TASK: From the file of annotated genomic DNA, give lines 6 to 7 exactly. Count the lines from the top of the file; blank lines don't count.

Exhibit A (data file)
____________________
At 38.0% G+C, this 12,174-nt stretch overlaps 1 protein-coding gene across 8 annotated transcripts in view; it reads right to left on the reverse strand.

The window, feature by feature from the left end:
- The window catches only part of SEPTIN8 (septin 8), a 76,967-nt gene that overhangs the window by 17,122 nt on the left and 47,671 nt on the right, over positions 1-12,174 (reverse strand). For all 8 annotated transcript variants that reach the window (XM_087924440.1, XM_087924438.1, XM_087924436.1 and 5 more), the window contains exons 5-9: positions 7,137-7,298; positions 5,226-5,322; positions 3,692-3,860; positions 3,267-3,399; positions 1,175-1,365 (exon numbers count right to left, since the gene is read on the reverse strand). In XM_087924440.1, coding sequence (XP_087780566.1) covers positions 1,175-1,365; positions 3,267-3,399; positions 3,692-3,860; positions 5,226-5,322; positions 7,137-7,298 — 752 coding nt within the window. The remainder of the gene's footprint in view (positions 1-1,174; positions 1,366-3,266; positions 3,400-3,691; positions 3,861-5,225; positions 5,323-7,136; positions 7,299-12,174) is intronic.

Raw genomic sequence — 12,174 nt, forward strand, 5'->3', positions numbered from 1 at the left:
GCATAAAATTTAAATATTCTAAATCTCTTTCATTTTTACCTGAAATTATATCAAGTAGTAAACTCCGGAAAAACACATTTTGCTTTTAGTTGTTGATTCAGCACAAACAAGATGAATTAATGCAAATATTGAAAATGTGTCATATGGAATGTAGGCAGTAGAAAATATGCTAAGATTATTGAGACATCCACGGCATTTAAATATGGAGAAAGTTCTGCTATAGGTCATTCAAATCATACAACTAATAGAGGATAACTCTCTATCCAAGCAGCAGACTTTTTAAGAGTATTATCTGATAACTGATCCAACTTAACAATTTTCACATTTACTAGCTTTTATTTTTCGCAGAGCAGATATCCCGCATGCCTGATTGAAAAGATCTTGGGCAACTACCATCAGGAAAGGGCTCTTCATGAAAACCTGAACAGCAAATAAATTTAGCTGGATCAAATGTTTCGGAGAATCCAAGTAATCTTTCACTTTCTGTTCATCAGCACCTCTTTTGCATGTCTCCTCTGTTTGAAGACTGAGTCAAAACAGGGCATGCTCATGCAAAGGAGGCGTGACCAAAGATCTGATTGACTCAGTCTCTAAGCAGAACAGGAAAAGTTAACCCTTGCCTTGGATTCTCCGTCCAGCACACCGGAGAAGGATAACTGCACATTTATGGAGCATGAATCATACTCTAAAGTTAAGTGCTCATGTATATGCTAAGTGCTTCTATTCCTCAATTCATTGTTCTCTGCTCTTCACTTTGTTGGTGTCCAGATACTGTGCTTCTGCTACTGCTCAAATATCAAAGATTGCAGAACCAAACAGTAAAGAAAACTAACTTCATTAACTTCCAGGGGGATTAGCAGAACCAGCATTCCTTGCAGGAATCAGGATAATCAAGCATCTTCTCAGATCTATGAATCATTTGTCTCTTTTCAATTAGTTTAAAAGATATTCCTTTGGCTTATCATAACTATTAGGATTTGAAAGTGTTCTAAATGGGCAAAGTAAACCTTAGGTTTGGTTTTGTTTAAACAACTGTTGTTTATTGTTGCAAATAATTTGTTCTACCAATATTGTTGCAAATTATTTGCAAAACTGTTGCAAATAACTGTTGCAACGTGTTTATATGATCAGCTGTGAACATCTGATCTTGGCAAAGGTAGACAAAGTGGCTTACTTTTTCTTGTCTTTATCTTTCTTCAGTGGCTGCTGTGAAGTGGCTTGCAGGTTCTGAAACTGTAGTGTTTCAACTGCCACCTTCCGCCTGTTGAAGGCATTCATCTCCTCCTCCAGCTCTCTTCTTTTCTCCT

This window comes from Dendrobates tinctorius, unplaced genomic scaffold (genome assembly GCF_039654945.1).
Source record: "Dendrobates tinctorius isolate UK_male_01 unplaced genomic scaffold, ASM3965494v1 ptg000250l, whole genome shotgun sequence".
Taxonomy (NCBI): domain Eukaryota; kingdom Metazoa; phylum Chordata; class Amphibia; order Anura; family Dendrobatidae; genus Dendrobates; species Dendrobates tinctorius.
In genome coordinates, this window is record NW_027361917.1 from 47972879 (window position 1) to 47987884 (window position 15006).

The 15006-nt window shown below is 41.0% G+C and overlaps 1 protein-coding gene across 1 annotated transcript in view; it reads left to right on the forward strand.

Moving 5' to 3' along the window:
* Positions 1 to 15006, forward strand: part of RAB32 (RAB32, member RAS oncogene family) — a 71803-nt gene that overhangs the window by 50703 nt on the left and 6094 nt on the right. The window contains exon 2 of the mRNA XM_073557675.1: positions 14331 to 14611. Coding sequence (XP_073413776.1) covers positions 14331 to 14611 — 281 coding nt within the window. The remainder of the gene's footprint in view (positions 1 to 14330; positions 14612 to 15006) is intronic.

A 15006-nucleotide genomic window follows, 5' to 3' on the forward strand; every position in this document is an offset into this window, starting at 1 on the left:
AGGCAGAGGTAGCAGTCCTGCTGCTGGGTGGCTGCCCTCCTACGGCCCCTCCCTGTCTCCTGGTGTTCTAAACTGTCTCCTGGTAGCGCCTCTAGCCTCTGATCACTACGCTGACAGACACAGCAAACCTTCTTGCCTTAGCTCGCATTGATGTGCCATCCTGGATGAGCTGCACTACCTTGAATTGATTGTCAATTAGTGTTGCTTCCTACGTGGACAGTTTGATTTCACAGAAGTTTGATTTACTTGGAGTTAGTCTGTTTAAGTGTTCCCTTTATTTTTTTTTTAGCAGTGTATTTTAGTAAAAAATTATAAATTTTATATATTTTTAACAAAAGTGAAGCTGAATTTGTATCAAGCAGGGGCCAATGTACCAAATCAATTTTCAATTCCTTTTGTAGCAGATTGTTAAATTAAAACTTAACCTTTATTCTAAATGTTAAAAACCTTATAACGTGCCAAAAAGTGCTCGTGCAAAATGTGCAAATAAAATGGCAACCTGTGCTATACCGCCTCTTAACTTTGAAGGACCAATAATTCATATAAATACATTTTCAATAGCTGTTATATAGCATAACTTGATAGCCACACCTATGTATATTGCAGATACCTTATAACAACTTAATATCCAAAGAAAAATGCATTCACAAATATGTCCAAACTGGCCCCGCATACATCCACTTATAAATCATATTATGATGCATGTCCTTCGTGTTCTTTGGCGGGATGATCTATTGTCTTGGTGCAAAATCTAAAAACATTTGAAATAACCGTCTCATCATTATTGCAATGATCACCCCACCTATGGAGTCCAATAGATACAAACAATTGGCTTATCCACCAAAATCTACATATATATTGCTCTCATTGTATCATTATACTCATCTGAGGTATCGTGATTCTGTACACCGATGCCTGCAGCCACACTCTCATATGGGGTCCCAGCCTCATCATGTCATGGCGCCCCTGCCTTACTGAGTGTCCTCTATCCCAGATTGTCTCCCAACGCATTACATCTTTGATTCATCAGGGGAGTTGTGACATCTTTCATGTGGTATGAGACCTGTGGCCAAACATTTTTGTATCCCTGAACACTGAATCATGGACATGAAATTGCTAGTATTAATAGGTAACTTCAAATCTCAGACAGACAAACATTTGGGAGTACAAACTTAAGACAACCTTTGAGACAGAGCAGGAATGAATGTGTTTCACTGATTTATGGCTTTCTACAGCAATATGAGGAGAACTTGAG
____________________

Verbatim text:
This window comes from Dendrobates tinctorius, unplaced genomic scaffold (genome assembly GCF_039654945.1).
Source record: "Dendrobates tinctorius isolate UK_male_01 unplaced genomic scaffold, ASM3965494v1 ptg000250l, whole genome shotgun sequence".